December 6, 2021

LYSB, LOL Prevention Coalition to Hold Free NARCAN, QPR Training for Community, Tonight; All Welcome to These Potentially Life-Saving Sessions

LYME/OLD LYME — On Thursday, Aug. 19, from 6:30 to 8 p.m., Lymes’ Youth Service Bureau (LYSB) and the Lyme/Old Lyme Prevention Coalition will be hosting a free Narcan and Question, Persuade, Refer (QPR) training session.

NARCAN (naloxone) is an opiate antidote.  Opioids include heroin and prescription pain pills such as oxycodone, codeine and morphine. NARCAN is a prescription medicine that blocks the effects of opioids and reverses an overdose.

NARCAN® Nasal Spray may counteract the life-threatening effects of an opioid overdose. Since most accidental overdoses occur in a home setting, it was developed for first responders, as well as family, friends, and caregivers—with no medical training required. Its characteristics are:

  • Needle-free
  • Designed for ease-of-use in the community setting
  • Inhalation not required

The Narcan training from 6:30 to 7 p.m. will provide participants with knowledge about overdose prevention strategies, administering Narcan, and support information and resources. Each participant will go home with a free Narcan kit.

The QPR portion from 7 to 8 p.m. will help participants learn the three steps to help save a life, warning signs of a suicide crisis, how to respond, and where to go for resources and support.

These sessions will be held at Old Lyme’s Memorial Town Hall.  Register for one or both trainings at this link.

Data indicates that emergency personnel are seeing a slight uptick in overdose calls in our region with state and national data showing that the pandemic has contributed to this rise.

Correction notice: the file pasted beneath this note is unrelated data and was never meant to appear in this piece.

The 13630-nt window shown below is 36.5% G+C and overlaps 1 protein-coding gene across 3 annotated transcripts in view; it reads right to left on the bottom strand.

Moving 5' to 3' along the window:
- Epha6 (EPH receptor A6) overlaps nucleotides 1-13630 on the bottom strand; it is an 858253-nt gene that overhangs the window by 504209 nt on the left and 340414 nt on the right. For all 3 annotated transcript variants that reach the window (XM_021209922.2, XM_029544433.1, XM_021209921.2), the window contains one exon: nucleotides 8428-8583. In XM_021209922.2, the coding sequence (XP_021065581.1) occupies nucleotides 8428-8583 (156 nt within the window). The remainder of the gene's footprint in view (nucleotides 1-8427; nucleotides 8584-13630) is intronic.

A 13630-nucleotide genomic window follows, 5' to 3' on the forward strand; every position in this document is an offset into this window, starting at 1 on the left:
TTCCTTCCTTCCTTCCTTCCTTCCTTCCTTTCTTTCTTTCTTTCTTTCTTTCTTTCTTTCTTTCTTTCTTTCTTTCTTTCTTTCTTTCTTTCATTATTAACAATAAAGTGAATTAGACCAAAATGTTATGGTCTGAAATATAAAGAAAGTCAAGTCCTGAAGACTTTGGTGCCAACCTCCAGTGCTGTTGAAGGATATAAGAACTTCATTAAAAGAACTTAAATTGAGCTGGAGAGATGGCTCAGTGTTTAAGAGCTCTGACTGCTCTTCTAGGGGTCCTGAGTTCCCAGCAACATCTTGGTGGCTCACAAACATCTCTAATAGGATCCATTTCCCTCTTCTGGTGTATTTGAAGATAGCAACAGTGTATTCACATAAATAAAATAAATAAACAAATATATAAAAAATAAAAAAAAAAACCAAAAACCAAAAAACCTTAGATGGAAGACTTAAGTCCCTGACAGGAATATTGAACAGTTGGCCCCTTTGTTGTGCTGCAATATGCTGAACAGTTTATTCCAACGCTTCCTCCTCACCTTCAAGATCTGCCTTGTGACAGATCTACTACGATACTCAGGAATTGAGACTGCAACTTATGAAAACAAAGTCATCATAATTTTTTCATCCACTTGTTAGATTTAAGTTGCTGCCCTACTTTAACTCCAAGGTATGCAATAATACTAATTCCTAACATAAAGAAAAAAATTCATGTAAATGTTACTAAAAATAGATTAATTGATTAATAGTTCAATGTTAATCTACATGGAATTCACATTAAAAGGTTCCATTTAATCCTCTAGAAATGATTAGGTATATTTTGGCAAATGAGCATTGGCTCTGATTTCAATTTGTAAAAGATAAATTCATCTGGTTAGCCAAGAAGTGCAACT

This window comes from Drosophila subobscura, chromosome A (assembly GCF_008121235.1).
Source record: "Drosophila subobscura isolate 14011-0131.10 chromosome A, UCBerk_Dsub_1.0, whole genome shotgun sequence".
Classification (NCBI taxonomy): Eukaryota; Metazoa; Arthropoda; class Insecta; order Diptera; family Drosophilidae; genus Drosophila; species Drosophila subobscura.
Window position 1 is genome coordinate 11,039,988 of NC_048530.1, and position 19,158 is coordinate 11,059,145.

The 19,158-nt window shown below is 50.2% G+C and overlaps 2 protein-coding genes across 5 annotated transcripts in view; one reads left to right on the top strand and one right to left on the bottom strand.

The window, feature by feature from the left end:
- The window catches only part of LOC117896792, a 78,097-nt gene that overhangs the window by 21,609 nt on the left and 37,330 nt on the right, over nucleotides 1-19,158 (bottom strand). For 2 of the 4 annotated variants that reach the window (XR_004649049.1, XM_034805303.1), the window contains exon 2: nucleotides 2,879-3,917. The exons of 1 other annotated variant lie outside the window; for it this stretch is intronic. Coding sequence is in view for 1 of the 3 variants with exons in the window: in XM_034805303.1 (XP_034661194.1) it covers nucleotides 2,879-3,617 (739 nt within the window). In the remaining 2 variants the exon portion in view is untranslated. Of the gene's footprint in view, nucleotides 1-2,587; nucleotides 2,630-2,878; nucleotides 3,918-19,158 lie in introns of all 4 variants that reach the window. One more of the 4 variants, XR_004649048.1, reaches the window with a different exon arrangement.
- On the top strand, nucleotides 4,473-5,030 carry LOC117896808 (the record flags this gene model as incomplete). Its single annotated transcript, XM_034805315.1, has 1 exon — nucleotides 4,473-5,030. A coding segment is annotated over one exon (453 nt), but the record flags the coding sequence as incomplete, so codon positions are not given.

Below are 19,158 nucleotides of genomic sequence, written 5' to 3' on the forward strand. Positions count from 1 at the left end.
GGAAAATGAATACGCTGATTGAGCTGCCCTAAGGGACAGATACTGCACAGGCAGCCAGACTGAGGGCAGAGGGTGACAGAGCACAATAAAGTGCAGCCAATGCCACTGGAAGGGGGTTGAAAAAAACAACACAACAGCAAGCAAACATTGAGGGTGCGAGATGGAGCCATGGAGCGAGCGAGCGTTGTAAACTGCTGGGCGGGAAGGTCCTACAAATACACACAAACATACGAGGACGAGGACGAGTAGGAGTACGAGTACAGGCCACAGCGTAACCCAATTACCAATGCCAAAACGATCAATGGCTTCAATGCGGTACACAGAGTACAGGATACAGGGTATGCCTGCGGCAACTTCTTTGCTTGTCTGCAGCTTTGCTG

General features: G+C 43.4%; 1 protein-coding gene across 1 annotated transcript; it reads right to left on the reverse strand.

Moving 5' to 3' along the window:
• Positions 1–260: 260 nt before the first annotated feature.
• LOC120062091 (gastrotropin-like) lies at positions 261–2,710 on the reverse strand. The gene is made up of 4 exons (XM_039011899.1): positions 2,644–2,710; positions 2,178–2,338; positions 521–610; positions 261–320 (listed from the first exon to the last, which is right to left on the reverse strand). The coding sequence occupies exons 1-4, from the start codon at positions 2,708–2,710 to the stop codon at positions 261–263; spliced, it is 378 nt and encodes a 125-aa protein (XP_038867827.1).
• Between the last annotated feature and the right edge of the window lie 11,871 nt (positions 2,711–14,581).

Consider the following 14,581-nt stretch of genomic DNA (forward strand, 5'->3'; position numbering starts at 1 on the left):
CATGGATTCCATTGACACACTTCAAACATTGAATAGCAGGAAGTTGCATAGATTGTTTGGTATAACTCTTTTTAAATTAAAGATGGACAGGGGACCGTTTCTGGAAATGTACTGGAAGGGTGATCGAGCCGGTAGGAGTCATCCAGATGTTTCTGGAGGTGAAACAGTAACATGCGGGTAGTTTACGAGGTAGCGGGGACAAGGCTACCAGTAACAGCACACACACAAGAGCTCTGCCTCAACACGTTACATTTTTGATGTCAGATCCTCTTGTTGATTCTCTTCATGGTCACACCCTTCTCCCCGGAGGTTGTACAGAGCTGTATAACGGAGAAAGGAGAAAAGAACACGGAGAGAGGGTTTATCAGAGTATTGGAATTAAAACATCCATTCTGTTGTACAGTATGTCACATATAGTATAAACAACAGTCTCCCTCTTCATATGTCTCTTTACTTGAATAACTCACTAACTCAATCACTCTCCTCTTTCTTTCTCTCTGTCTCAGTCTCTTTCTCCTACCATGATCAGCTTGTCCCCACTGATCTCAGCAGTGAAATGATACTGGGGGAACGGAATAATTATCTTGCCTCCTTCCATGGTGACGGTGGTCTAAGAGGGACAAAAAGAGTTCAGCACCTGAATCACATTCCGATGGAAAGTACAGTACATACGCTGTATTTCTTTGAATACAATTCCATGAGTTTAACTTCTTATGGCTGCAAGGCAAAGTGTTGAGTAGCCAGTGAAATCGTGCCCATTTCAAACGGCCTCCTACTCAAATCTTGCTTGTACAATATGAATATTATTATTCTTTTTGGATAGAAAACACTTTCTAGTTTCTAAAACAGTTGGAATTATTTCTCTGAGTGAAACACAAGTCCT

Every week in the US, an average of 20 people die from a drug overdose, and eight by suicide. Accidental overdose is now the leading cause of death for Americans under 50, and suicide is the 10th leading cause of death.

This training is crucial if you ever find yourself in the position to save a life. It will be facilitated by staff from SERAC (Supporting and Engaging Resources for Action and Change).

For more information about the training sessions, visit this link.

Mental health problems and substance use disorders sometimes occur together. More than one in four adults living with serious mental health problems also has a substance use problem. Substance use problems occur more frequently with certain mental health problems, including depression, anxiety disorders, schizophrenia and personality disorders because:

  • Certain illegal drugs can cause people with an addiction to experience one or more symptoms of a mental health problem.
  • Mental health problems can sometimes lead to alcohol or drug use, as some people with a mental health problem may misuse these substances as a form of self-medication.
  • Mental health and substance use disorders share some underlying causes, including changes in brain composition, genetic vulnerabilities, and early exposure to stress or trauma

Someone with a mental health problem and substance use disorder must treat both issues. Treatment for both mental health problems and substance use disorders may include rehabilitation, medications, support groups, and talk therapy.

Shared decision making allows an individual and their healthcare provider to determine together the most appropriate treatment or care choices. It is a fundamental process in primary care and behavioral health care integration — making it vital that individuals with behavioral health conditions acquire skills to participate in decisions with their healthcare providers.

For more information on mental health and substance use disorders, visit  and/or

Alli Behnke

About the Author: Alli Behnke, MSW, MA is the Prevention Coordinator at Lymes’ Youth Service Bureau. She has been a Social Worker for 20 years working in the fields of prevention, therapy, youth leadership, and health coaching. Alli believes strongly in providing accurate information, education, and tools for success when empowering the Lyme/Old Lyme Prevention Coalition and REACH Youth Coalition to work together on strengths-based campaigns. The Coalitions address substance abuse and other risky behaviors challenging our youth and families. Contact her at or visit to become involved in this important community work.

Speak Your Mind